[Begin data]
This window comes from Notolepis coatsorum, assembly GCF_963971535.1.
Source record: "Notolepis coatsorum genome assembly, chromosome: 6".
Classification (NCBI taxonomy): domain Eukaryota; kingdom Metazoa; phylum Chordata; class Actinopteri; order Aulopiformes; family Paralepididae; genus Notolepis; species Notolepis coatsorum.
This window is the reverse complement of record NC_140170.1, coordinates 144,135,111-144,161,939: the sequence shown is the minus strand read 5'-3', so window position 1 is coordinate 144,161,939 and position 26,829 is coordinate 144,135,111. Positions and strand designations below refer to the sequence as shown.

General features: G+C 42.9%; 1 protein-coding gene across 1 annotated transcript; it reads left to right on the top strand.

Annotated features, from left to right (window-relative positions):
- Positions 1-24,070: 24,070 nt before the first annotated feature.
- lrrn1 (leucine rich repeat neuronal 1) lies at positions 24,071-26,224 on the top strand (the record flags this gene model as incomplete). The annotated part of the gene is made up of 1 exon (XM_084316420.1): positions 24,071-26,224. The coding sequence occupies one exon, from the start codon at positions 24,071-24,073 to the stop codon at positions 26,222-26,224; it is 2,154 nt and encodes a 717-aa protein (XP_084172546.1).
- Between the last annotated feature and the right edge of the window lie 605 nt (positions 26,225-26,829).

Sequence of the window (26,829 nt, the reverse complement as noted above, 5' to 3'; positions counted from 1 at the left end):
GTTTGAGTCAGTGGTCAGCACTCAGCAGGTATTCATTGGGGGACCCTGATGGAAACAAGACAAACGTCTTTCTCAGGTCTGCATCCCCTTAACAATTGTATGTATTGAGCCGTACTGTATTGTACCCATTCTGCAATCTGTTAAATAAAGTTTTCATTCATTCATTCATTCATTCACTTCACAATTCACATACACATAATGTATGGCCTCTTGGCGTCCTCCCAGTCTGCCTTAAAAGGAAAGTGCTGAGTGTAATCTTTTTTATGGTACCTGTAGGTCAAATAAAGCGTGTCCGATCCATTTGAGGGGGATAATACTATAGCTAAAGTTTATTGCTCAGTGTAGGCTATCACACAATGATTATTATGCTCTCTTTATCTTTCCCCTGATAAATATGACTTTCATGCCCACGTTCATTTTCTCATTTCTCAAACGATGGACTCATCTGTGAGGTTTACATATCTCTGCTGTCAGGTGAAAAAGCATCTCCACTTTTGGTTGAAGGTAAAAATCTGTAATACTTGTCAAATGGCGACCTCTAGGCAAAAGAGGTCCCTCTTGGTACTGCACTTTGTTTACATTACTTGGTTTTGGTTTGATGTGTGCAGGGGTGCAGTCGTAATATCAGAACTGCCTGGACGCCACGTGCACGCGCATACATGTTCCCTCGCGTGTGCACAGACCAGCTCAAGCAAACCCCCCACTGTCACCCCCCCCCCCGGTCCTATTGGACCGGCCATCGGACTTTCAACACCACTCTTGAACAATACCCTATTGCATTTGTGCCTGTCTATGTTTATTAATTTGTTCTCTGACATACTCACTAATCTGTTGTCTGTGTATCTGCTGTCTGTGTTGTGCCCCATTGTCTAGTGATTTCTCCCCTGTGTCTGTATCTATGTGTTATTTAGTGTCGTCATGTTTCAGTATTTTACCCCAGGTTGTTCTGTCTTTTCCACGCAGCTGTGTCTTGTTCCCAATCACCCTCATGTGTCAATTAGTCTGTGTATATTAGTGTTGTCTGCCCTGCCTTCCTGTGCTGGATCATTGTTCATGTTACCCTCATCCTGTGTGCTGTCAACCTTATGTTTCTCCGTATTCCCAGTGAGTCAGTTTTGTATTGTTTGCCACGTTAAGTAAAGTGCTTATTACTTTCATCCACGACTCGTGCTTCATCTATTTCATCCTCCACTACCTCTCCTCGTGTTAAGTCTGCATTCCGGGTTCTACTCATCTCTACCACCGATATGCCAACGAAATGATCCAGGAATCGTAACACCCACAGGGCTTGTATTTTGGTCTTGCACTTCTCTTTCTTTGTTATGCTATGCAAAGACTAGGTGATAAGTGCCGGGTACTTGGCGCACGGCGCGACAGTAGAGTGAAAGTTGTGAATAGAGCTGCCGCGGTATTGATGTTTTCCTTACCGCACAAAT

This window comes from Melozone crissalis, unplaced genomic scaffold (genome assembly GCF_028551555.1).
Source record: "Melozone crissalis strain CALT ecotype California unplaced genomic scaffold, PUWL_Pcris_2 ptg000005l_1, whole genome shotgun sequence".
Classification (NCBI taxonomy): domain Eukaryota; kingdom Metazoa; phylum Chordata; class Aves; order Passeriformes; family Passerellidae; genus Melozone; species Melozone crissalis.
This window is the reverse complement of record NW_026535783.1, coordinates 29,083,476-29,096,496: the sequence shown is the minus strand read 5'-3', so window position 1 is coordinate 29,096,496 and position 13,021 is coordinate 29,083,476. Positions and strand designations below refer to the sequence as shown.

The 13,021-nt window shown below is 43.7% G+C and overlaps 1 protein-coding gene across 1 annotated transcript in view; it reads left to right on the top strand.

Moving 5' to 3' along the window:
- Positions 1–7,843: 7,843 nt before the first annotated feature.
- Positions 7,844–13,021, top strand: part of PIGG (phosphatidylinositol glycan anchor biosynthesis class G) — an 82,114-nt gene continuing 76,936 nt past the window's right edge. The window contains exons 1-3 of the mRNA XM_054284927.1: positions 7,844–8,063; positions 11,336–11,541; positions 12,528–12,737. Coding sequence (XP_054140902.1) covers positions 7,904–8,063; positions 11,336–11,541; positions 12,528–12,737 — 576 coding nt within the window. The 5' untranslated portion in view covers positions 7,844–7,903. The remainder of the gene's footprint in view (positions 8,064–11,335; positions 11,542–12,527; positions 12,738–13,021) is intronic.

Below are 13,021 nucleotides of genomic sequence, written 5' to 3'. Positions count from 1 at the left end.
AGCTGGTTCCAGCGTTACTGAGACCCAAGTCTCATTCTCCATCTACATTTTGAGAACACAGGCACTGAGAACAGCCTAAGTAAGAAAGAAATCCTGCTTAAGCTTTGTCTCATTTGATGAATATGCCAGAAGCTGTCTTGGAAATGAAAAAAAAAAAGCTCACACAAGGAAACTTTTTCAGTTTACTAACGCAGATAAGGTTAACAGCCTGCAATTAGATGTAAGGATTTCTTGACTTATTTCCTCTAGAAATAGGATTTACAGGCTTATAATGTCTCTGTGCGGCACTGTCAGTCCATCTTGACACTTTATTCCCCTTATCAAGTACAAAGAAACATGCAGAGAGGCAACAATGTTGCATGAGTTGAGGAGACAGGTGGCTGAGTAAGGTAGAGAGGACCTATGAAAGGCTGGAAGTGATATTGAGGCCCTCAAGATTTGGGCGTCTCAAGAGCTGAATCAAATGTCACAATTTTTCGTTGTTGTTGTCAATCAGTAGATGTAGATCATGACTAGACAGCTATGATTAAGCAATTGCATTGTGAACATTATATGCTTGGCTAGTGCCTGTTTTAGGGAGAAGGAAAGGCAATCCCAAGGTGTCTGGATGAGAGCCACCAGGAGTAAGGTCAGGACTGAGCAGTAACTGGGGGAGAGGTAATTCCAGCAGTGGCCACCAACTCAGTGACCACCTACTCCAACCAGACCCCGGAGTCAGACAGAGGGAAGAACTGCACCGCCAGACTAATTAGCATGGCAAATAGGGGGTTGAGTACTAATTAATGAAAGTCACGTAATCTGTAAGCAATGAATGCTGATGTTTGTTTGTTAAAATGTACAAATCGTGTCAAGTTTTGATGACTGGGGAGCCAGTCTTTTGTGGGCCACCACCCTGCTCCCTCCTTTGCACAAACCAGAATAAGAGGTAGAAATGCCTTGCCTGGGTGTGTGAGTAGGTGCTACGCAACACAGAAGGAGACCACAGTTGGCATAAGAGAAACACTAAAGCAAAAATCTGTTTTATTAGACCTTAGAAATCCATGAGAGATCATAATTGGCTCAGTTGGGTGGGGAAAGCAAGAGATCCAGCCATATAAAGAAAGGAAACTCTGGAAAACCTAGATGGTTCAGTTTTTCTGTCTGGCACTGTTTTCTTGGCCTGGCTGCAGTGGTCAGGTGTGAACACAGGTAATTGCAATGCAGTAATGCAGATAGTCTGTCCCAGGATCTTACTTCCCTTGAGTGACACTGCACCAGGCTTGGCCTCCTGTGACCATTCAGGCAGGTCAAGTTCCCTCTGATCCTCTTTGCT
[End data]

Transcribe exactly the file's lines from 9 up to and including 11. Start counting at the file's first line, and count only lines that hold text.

- Between the last annotated feature and the right edge of the window lie 605 nt (positions 26,225-26,829).

Sequence of the window (26,829 nt, the reverse complement as noted above, 5' to 3'; positions counted from 1 at the left end):
GTTTGAGTCAGTGGTCAGCACTCAGCAGGTATTCATTGGGGGACCCTGATGGAAACAAGACAAACGTCTTTCTCAGGTCTGCATCCCCTTAACAATTGTATGTATTGAGCCGTACTGTATTGTACCCATTCTGCAATCTGTTAAATAAAGTTTTCATTCATTCATTCATTCATTCACTTCACAATTCACATACACATAATGTATGGCCTCTTGGCGTCCTCCCAGTCTGCCTTAAAAGGAAAGTGCTGAGTGTAATCTTTTTTATGGTACCTGTAGGTCAAATAAAGCGTGTCCGATCCATTTGAGGGGGATAATACTATAGCTAAAGTTTATTGCTCAGTGTAGGCTATCACACAATGATTATTATGCTCTCTTTATCTTTCCCCTGATAAATATGACTTTCATGCCCACGTTCATTTTCTCATTTCTCAAACGATGGACTCATCTGTGAGGTTTACATATCTCTGCTGTCAGGTGAAAAAGCATCTCCACTTTTGGTTGAAGGTAAAAATCTGTAATACTTGTCAAATGGCGACCTCTAGGCAAAAGAGGTCCCTCTTGGTACTGCACTTTGTTTACATTACTTGGTTTTGGTTTGATGTGTGCAGGGGTGCAGTCGTAATATCAGAACTGCCTGGACGCCACGTGCACGCGCATACATGTTCCCTCGCGTGTGCACAGACCAGCTCAAGCAAACCCCCCACTGTCACCCCCCCCCCCGGTCCTATTGGACCGGCCATCGGACTTTCAACACCACTCTTGAACAATACCCTATTGCATTTGTGCCTGTCTATGTTTATTAATTTGTTCTCTGACATACTCACTAATCTGTTGTCTGTGTATCTGCTGTCTGTGTTGTGCCCCATTGTCTAGTGATTTCTCCCCTGTGTCTGTATCTATGTGTTATTTAGTGTCGTCATGTTTCAGTATTTTACCCCAGGTTGTTCTGTCTTTTCCACGCAGCTGTGTCTTGTTCCCAATCACCCTCATGTGTCAATTAGTCTGTGTATATTAGTGTTGTCTGCCCTGCCTTCCTGTGCTGGATCATTGTTCATGTTACCCTCATCCTGTGTGCTGTCAACCTTATGTTTCTCCGTATTCCCAGTGAGTCAGTTTTGTATTGTTTGCCACGTTAAGTAAAGTGCTTATTACTTTCATCCACGACTCGTGCTTCATCTATTTCATCCTCCACTACCTCTCCTCGTGTTAAGTCTGCATTCCGGGTTCTACTCATCTCTACCACCGATATGCCAACGAAATGATCCAGGAATCGTAACACCCACAGGGCTTGTATTTTGGTCTTGCACTTCTCTTTCTTTGTTATGCTATGCAAAGACTAGGTGATAAGTGCCGGGTACTTGGCGCACGGCGCGACAGTAGAGTGAAAGTTGTGAATAGAGCTGCCGCGGTATTGATGTTTTCCTTACCGCACAAAT